Do You Have to ‘Break In’ a New Car?

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“Drive it like you stole it” is a common and arguably overused phrase to describe the way “real” car enthusiasts think everyone should behave behind the wheel: pushing a car to its limit at every opportunity. And it’s tempting, to say the least, to really explore the potential of a brand new car. After all, you’ve probably been waiting a long time for the chance to call it your own. But cars actually need a “break-in” period before you test them to the max. Here’s why.

Breaking in a new vehicle is really about the engine. The break-in — or mechanical run-in — period is designed to begin to wear the engine evenly and smoothly with low, consistent pressure, normal operating temperature and smoothly flowing oil. The goal is to get the engine’s piston rings, which expand, contract and flex, to seat properly on the cylinder walls. If there are imperfections in the pistons or the cylinder walls from the manufacturing process, working the engine too hard and too soon can wear down those imperfections too quickly. That leads to “hot spots” within the engine’s cylinders, which can cause problems in the years to come.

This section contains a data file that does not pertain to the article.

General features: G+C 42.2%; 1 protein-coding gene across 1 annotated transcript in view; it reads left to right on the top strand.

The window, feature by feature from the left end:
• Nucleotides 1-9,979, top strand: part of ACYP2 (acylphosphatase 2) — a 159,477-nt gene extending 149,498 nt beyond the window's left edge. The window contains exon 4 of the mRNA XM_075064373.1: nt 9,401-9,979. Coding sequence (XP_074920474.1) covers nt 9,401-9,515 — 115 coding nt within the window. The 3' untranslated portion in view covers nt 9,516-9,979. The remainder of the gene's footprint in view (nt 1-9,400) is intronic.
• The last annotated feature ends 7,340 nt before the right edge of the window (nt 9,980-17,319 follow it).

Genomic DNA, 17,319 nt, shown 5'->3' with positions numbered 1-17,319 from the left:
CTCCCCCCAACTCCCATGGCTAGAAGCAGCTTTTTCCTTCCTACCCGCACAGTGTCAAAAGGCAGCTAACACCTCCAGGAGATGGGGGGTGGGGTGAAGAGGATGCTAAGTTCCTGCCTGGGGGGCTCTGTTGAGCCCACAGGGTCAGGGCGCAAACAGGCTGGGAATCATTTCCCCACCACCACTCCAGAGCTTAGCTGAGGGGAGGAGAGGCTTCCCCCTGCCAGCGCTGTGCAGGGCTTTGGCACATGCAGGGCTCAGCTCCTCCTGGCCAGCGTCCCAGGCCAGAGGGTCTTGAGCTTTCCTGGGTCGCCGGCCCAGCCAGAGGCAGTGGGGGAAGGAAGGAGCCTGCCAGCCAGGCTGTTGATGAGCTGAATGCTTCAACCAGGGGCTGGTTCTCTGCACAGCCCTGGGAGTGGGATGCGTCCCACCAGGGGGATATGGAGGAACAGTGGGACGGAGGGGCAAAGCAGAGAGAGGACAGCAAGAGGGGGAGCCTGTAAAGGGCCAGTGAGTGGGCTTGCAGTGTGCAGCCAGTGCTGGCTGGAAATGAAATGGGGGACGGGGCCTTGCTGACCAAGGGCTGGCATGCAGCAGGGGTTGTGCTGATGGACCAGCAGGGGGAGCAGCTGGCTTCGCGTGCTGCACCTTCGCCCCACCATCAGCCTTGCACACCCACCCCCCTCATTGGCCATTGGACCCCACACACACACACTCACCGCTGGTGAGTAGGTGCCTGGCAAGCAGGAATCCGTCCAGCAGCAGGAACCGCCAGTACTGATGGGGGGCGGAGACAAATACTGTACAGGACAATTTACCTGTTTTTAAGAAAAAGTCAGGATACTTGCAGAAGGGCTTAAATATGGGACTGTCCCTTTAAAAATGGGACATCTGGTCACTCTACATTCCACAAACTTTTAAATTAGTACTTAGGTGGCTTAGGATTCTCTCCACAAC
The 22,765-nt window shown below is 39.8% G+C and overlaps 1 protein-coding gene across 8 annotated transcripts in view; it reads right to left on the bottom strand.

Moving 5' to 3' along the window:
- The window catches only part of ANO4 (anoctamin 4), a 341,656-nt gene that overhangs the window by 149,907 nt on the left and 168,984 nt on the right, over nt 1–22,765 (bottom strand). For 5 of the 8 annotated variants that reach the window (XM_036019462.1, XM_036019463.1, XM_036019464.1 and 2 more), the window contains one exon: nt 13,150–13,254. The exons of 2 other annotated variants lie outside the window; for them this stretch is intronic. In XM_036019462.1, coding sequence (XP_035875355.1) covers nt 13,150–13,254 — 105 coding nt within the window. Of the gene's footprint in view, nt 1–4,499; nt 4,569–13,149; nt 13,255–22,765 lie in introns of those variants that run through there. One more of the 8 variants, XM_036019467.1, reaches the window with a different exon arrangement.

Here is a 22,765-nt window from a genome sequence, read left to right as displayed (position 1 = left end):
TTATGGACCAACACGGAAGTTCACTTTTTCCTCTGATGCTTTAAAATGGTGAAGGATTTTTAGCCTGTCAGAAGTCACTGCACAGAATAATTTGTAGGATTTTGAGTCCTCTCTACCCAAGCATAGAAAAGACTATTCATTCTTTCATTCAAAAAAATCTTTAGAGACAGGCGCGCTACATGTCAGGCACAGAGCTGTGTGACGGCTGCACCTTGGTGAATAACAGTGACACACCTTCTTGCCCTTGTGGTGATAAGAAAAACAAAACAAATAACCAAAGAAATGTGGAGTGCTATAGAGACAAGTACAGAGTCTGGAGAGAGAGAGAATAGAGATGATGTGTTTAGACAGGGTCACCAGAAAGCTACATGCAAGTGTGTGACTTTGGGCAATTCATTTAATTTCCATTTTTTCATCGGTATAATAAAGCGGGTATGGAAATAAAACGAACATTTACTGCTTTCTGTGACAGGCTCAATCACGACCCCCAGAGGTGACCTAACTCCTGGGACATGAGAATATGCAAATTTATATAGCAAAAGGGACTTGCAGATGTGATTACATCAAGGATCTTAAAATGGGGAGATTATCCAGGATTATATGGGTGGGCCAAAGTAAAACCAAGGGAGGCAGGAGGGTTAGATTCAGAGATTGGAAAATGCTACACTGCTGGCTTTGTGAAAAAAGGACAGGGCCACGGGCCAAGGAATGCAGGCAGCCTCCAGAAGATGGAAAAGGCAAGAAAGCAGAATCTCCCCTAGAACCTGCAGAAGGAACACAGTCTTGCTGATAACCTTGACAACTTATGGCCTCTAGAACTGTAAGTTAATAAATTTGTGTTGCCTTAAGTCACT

Most drivers have no idea what’s going on inside their car’s engine at any given time or, more to the point, how their behavior behind the wheel affects it. Rest assured that proper, manufacturer-recommended break-in procedure is designed to enable the engine to do what it needs to do. The benefits, according to CNET, are better fuel economy, better performance, less chance of burning or leaking oil and overall longer engine life.

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